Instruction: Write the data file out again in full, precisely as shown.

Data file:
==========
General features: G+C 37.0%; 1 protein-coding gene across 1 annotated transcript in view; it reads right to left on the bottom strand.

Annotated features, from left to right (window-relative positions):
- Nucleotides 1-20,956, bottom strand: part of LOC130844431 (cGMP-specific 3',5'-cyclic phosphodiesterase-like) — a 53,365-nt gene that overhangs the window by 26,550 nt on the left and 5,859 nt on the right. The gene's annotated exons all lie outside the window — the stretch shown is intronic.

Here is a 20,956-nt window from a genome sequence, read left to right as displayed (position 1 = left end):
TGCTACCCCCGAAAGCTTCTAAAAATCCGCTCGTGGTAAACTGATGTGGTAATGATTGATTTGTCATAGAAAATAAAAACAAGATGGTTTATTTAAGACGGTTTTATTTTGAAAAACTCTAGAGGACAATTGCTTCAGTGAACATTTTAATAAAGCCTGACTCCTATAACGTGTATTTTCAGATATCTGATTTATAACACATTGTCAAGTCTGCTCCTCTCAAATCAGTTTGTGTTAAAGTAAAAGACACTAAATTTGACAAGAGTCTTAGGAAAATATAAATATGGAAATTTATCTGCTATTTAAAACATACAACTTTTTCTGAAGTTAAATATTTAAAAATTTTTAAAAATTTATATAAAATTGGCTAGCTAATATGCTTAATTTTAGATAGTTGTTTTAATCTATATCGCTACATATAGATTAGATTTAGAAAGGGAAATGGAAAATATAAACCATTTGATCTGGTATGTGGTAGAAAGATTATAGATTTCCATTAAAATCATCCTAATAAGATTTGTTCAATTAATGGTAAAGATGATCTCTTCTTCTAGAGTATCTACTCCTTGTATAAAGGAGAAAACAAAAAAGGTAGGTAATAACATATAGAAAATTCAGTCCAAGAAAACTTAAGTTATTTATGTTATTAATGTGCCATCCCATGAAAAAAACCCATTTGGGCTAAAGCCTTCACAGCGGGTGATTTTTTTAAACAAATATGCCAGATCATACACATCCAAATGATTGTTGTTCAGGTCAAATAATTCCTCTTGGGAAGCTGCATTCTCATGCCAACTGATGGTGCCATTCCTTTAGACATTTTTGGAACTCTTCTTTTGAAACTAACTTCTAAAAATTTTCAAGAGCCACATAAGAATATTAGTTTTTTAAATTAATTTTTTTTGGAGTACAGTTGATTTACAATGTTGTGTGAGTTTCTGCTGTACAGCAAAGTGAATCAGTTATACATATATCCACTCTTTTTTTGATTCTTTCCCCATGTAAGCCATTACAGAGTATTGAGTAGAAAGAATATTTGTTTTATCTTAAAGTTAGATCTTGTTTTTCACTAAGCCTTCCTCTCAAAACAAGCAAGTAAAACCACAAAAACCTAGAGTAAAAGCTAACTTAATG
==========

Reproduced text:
General features: G+C 37.0%; 1 protein-coding gene across 1 annotated transcript in view; it reads right to left on the bottom strand.

Annotated features, from left to right (window-relative positions):
- Nucleotides 1-20,956, bottom strand: part of LOC130844431 (cGMP-specific 3',5'-cyclic phosphodiesterase-like) — a 53,365-nt gene that overhangs the window by 26,550 nt on the left and 5,859 nt on the right. The gene's annotated exons all lie outside the window — the stretch shown is intronic.

Here is a 20,956-nt window from a genome sequence, read left to right as displayed (position 1 = left end):
TGCTACCCCCGAAAGCTTCTAAAAATCCGCTCGTGGTAAACTGATGTGGTAATGATTGATTTGTCATAGAAAATAAAAACAAGATGGTTTATTTAAGACGGTTTTATTTTGAAAAACTCTAGAGGACAATTGCTTCAGTGAACATTTTAATAAAGCCTGACTCCTATAACGTGTATTTTCAGATATCTGATTTATAACACATTGTCAAGTCTGCTCCTCTCAAATCAGTTTGTGTTAAAGTAAAAGACACTAAATTTGACAAGAGTCTTAGGAAAATATAAATATGGAAATTTATCTGCTATTTAAAACATACAACTTTTTCTGAAGTTAAATATTTAAAAATTTTTAAAAATTTATATAAAATTGGCTAGCTAATATGCTTAATTTTAGATAGTTGTTTTAATCTATATCGCTACATATAGATTAGATTTAGAAAGGGAAATGGAAAATATAAACCATTTGATCTGGTATGTGGTAGAAAGATTATAGATTTCCATTAAAATCATCCTAATAAGATTTGTTCAATTAATGGTAAAGATGATCTCTTCTTCTAGAGTATCTACTCCTTGTATAAAGGAGAAAACAAAAAAGGTAGGTAATAACATATAGAAAATTCAGTCCAAGAAAACTTAAGTTATTTATGTTATTAATGTGCCATCCCATGAAAAAAACCCATTTGGGCTAAAGCCTTCACAGCGGGTGATTTTTTTAAACAAATATGCCAGATCATACACATCCAAATGATTGTTGTTCAGGTCAAATAATTCCTCTTGGGAAGCTGCATTCTCATGCCAACTGATGGTGCCATTCCTTTAGACATTTTTGGAACTCTTCTTTTGAAACTAACTTCTAAAAATTTTCAAGAGCCACATAAGAATATTAGTTTTTTAAATTAATTTTTTTTGGAGTACAGTTGATTTACAATGTTGTGTGAGTTTCTGCTGTACAGCAAAGTGAATCAGTTATACATATATCCACTCTTTTTTTGATTCTTTCCCCATGTAAGCCATTACAGAGTATTGAGTAGAAAGAATATTTGTTTTATCTTAAAGTTAGATCTTGTTTTTCACTAAGCCTTCCTCTCAAAACAAGCAAGTAAAACCACAAAAACCTAGAGTAAAAGCTAACTTAATG